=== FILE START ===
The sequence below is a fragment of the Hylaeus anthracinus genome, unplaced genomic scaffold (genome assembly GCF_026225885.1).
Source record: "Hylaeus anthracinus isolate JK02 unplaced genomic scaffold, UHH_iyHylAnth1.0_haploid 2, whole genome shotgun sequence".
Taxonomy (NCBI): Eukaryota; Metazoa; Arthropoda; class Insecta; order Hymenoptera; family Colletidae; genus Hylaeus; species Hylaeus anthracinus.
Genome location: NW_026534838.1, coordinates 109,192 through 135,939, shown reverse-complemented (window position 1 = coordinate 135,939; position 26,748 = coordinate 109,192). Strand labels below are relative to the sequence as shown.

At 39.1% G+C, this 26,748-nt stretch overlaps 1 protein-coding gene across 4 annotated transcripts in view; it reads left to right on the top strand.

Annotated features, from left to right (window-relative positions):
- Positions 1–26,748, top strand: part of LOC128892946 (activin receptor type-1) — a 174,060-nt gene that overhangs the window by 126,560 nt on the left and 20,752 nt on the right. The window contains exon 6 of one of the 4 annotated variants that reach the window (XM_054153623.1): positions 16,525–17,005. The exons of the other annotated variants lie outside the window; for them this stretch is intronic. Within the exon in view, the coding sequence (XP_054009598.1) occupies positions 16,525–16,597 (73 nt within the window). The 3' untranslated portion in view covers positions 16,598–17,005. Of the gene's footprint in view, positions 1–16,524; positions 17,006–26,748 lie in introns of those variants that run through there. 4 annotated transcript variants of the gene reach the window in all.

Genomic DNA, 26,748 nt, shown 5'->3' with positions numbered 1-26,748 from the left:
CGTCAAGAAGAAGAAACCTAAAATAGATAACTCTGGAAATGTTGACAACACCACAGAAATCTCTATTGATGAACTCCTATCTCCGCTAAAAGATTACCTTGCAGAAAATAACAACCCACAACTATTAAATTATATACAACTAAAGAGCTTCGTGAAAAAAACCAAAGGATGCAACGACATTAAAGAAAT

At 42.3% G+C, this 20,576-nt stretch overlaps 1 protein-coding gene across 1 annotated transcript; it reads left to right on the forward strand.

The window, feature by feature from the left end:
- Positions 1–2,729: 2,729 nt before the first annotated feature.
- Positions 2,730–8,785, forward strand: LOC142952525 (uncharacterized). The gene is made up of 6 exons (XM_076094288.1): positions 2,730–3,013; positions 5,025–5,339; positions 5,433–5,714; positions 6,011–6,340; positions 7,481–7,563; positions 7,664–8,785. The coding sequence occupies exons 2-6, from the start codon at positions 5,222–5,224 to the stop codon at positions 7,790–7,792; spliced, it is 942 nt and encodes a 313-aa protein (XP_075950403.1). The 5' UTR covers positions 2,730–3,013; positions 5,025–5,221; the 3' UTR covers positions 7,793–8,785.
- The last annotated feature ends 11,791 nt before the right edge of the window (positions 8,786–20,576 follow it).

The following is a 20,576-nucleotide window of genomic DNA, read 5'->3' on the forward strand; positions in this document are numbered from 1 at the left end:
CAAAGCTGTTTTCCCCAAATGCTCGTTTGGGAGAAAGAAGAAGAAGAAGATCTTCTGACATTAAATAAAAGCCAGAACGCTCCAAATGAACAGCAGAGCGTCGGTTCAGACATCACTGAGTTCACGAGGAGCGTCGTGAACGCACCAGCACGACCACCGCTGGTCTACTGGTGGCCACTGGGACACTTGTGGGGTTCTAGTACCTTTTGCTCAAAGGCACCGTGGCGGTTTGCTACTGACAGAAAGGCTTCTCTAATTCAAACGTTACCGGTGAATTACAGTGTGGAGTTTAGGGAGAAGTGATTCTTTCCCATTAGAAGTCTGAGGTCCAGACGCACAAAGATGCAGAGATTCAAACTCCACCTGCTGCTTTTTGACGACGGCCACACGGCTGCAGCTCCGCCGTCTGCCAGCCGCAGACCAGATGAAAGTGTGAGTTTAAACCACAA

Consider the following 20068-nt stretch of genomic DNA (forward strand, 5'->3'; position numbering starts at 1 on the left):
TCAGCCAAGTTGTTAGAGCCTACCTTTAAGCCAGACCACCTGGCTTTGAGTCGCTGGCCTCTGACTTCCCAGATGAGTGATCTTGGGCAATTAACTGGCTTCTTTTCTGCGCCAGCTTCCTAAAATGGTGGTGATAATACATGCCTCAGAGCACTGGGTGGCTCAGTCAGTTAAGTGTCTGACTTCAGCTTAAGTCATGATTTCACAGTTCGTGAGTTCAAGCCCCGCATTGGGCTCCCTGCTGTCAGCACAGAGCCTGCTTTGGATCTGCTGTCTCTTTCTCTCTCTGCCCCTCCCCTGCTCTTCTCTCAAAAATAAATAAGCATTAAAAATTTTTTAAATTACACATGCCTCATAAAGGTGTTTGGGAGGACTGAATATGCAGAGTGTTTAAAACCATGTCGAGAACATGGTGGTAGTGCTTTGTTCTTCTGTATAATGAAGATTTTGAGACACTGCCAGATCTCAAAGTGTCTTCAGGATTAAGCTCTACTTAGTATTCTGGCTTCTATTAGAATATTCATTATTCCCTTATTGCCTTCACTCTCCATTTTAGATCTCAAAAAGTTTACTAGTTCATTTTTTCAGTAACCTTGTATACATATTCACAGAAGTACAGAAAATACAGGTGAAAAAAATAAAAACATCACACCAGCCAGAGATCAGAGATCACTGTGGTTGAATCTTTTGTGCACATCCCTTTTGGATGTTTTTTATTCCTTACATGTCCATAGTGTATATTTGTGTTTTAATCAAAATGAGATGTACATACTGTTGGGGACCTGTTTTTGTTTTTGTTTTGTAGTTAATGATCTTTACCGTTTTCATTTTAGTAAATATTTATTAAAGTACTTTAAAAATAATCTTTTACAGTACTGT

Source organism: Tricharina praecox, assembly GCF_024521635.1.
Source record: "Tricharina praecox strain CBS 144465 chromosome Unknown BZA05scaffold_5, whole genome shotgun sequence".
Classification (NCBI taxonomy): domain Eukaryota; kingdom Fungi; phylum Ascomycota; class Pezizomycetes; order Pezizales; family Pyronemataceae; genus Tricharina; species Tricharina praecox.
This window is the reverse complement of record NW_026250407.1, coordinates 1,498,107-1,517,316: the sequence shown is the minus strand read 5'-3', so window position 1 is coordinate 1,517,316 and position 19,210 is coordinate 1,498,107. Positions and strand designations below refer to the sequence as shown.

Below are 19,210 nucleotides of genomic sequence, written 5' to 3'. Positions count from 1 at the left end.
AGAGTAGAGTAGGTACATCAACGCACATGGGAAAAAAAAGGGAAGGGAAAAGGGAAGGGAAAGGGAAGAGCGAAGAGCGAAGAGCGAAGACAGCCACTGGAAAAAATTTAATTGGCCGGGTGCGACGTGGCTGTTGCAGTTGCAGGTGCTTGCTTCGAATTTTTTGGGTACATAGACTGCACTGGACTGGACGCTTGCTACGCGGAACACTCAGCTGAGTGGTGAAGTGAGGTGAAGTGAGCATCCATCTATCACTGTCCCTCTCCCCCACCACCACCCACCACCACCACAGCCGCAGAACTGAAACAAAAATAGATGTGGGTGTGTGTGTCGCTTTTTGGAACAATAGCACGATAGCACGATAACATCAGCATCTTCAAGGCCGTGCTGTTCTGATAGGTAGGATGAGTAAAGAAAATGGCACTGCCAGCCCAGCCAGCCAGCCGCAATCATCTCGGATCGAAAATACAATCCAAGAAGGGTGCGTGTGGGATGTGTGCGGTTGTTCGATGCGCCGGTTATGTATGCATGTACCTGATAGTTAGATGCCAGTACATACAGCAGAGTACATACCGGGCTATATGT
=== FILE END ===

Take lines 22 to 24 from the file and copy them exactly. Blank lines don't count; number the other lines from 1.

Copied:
This window is the reverse complement of record NW_026250407.1, coordinates 1,498,107-1,517,316: the sequence shown is the minus strand read 5'-3', so window position 1 is coordinate 1,517,316 and position 19,210 is coordinate 1,498,107. Positions and strand designations below refer to the sequence as shown.

Below are 19,210 nucleotides of genomic sequence, written 5' to 3'. Positions count from 1 at the left end.
AGAGTAGAGTAGGTACATCAACGCACATGGGAAAAAAAAGGGAAGGGAAAAGGGAAGGGAAAGGGAAGAGCGAAGAGCGAAGAGCGAAGACAGCCACTGGAAAAAATTTAATTGGCCGGGTGCGACGTGGCTGTTGCAGTTGCAGGTGCTTGCTTCGAATTTTTTGGGTACATAGACTGCACTGGACTGGACGCTTGCTACGCGGAACACTCAGCTGAGTGGTGAAGTGAGGTGAAGTGAGCATCCATCTATCACTGTCCCTCTCCCCCACCACCACCCACCACCACCACAGCCGCAGAACTGAAACAAAAATAGATGTGGGTGTGTGTGTCGCTTTTTGGAACAATAGCACGATAGCACGATAACATCAGCATCTTCAAGGCCGTGCTGTTCTGATAGGTAGGATGAGTAAAGAAAATGGCACTGCCAGCCCAGCCAGCCAGCCGCAATCATCTCGGATCGAAAATACAATCCAAGAAGGGTGCGTGTGGGATGTGTGCGGTTGTTCGATGCGCCGGTTATGTATGCATGTACCTGATAGTTAGATGCCAGTACATACAGCAGAGTACATACCGGGCTATATGT